Blue.Streaker

I am not a spokesperson for either Sandusky County nor the Attorney General. I am a resident of Sandusky County who is weary of seeing our elected officials unfairly bashed by you and your newspaper.

It looks like I will again have to reduce this to its simplest terms so you can understand.

(1) You are only partially correct that "A criminal investigation stands on its own merits and is entirely unrelated to any civil litigation." Quite often civil and criminal cases come out of the same facts. In a car accident case the State may file criminal charges for DUI, etc., and the innocent injured party may file a lawsuit for personal injuries. In such a case the civil litigation will certainly make use of the criminal investigation. But this is just academic.

(2) It is also true that the civil case never went to trial. But please answer this question: WHY did it not go to trial? The answer is because the available evidence could not get past the 51% requirement. The civil attorney had available to him everything the AG's office has (video, Baden, subpoenaed testimony, etc.), and it did not reach 51%.
(3) Unless the AG has newly discovered evidence which was not available to the civil attorney, you are expecting him to produce 95 with the same evidence that failed to produce 51.
(4) If the AG has such new evidence, he will provide it to the GJ and we will see what happens.
(5) If there is no such new evidence, you are demanding a different outcome from the same set of facts.

Please ask one of the SR's attorneys to weigh in on this. I'm tired of explaining.

Babo

It's rather obvious that there is new evidence. Specifically evidence that indicates there was a failure by Sandusky County officials to perform any investigation let alone a thorough investigation as well as violations of policy including that Burdine should have been transported to the hospital first and evaluated before he was jailed.

Had the proper criminal investigation been conducted back in 2007 there would not have been a need for the Burdine family to file a civil suit without the evidence that should have been developed by state LE in the first place.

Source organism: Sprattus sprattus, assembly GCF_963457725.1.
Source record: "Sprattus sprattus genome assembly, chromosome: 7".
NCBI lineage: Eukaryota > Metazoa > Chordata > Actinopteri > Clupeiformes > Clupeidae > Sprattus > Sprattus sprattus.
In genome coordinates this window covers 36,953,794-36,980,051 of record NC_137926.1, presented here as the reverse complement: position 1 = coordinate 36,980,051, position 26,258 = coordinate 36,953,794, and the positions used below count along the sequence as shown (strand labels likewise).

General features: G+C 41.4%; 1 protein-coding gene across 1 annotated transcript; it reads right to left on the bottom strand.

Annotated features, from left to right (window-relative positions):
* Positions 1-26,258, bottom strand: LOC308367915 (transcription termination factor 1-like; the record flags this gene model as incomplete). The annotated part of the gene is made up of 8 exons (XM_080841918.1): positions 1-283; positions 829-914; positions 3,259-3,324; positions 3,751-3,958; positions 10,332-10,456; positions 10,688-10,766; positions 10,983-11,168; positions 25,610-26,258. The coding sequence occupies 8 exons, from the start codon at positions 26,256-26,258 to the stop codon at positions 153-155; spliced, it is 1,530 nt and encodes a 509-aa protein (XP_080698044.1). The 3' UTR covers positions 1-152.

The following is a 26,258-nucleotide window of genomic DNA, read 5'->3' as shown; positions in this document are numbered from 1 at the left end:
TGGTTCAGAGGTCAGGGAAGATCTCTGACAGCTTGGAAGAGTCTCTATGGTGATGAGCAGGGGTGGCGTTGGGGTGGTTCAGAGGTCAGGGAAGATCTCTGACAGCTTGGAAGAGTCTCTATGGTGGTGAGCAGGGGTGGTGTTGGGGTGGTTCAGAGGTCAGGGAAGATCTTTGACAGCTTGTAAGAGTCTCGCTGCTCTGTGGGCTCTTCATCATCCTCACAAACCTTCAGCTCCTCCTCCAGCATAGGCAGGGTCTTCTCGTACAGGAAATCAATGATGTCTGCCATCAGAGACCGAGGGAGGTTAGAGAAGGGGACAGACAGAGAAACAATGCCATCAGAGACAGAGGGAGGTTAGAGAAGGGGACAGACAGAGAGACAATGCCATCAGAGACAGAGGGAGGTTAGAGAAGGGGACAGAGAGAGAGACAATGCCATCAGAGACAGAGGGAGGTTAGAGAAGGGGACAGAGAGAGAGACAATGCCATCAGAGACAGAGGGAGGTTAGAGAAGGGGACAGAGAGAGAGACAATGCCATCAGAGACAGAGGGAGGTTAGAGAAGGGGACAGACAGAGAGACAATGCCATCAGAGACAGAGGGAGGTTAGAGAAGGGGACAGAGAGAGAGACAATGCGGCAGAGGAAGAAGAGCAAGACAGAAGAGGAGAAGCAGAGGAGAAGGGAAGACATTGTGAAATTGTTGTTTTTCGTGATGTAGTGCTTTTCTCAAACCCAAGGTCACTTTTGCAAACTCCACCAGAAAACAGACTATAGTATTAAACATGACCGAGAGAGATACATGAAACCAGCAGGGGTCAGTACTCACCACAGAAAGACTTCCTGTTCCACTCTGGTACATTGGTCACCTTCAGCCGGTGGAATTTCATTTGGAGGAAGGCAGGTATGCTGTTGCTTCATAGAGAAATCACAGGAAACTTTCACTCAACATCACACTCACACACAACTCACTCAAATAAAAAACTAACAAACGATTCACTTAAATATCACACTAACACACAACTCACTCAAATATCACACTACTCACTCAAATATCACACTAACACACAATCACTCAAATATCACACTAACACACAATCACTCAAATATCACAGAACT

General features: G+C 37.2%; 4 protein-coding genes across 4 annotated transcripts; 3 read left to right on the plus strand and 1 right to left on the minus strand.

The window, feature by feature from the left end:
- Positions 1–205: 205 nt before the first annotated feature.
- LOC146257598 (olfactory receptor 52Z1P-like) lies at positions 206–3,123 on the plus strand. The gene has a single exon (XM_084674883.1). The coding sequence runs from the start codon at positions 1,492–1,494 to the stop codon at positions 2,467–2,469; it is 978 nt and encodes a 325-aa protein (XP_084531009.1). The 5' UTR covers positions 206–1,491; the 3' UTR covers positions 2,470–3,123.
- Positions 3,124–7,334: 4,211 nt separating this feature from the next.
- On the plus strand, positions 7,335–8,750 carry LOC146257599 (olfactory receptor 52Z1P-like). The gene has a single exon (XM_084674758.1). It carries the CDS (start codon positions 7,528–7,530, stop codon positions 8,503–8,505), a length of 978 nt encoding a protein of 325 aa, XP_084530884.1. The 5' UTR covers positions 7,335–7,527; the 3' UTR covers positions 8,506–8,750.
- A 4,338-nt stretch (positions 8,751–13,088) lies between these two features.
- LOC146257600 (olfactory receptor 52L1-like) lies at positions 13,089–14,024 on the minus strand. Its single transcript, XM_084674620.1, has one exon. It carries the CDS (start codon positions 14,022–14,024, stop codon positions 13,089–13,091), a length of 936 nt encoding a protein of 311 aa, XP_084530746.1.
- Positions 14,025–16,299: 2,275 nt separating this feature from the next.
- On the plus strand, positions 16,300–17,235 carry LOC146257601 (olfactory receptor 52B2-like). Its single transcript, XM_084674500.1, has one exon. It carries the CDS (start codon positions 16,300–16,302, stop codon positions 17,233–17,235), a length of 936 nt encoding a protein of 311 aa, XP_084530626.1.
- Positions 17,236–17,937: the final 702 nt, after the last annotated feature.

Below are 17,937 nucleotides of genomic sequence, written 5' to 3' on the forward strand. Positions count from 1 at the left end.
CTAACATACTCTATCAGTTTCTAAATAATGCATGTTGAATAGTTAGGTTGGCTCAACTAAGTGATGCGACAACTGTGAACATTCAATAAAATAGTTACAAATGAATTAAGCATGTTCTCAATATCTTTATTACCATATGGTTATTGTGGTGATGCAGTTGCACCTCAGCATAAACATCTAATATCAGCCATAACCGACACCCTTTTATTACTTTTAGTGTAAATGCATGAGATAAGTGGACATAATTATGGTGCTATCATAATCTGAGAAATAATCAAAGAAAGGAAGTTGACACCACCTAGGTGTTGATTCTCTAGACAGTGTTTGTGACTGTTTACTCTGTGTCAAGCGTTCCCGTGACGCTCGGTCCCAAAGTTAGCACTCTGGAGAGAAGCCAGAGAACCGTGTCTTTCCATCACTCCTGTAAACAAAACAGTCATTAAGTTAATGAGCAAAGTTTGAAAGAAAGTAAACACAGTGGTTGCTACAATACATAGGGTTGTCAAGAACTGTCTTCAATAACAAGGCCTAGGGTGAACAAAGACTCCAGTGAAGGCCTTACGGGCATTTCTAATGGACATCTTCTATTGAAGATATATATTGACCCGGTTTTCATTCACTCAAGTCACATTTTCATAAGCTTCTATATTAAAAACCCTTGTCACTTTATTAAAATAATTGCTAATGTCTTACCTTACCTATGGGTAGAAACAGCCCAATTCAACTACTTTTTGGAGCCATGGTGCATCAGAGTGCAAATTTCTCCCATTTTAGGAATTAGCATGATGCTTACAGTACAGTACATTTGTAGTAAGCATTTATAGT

It's called a cover-up and it's happened before with a Lucas County Jail death as you should know.

holysee

I am a resident of Sandusky County who is cheering of seeing our elected officials fairly bashed by you and your newspaper

Matt Westerhold

If you're tired of explaining Blue.Streaker, then please stop. We disagree and your knowledge of this information is considerably less than reporters and editors at the Register and the witnesses who they have interviewed. You haven't done that and you don't have that depth of understanding. You're either simply missing the point or you're avoiding it. Read Babo's comment for more information. 

Blue.Streaker

No, Matt, it is YOU who is avoiding the point.

In our dialogue I have twice asked the question "WHY did the Burdine's civil case not go to trial?" You have ignored my question in order to avoid its point. You well know the answer; it did not go to trial because the evidence was inadequate. However, you are unwilling to summon the intellectual integrity required to admit this.

You claim superior knowledge about the facts of this case because of all those you and your reporters have interviewed. Interesting you'd make this claim, not knowing who I've talked with or what I've seen. I'm not claiming inside knowledge, I'm just pointing out your amazing arrogance.

You suggest I read Babo's comment for more information. I did. There was none. (I admit I have suspected that you also post under the name of Babo when you want to sound like a redneck. Not sure; just a suspicion.)

Matt Westerhold

A journalist does not make anonymous comments at news web sites, Blue.Streaker, and my guess is Babo is educated well beyond the average level of education of most people. Your suggestion Babo is a 'red neck' violates the comenting guidelines, and you simply ignored the valid points made in Babo's comment.  You tend to do that. Also, it's not arrogant to acknowledge that reporters and editors, who have spoken to the individuals involved in this over the course of nearly seven years, would have more knowledge than you, especially given the lack of depth you've shown. Your comments don't reflect you've gained knowledge beyond what you've read in the Register. Instead, they show your motive. As you stated, you're tired of local "officials getting bashed."  The only solution for your fatigue, perhaps, is either the Register quits writing about this important story, or you quit reading the Register. Hmmm. 

smalltown_lotso...

It's not that hard to understand why the Burdines civil case didn't go to trial, because the lack of investigators following the simple steps of actually investigating the case correctly. The Burdines had to file a criminal case to get a through investigation. One that would look at all the facts not just what the initial investigator reported.

Ralph J.

Would Blue Streaker be a supporter of the cover-up in the death of an inmate at the Lucas County Jail? Lucas County, Ohio Sheriff’s Sergeant Guilty on Federal Civil Rights Charges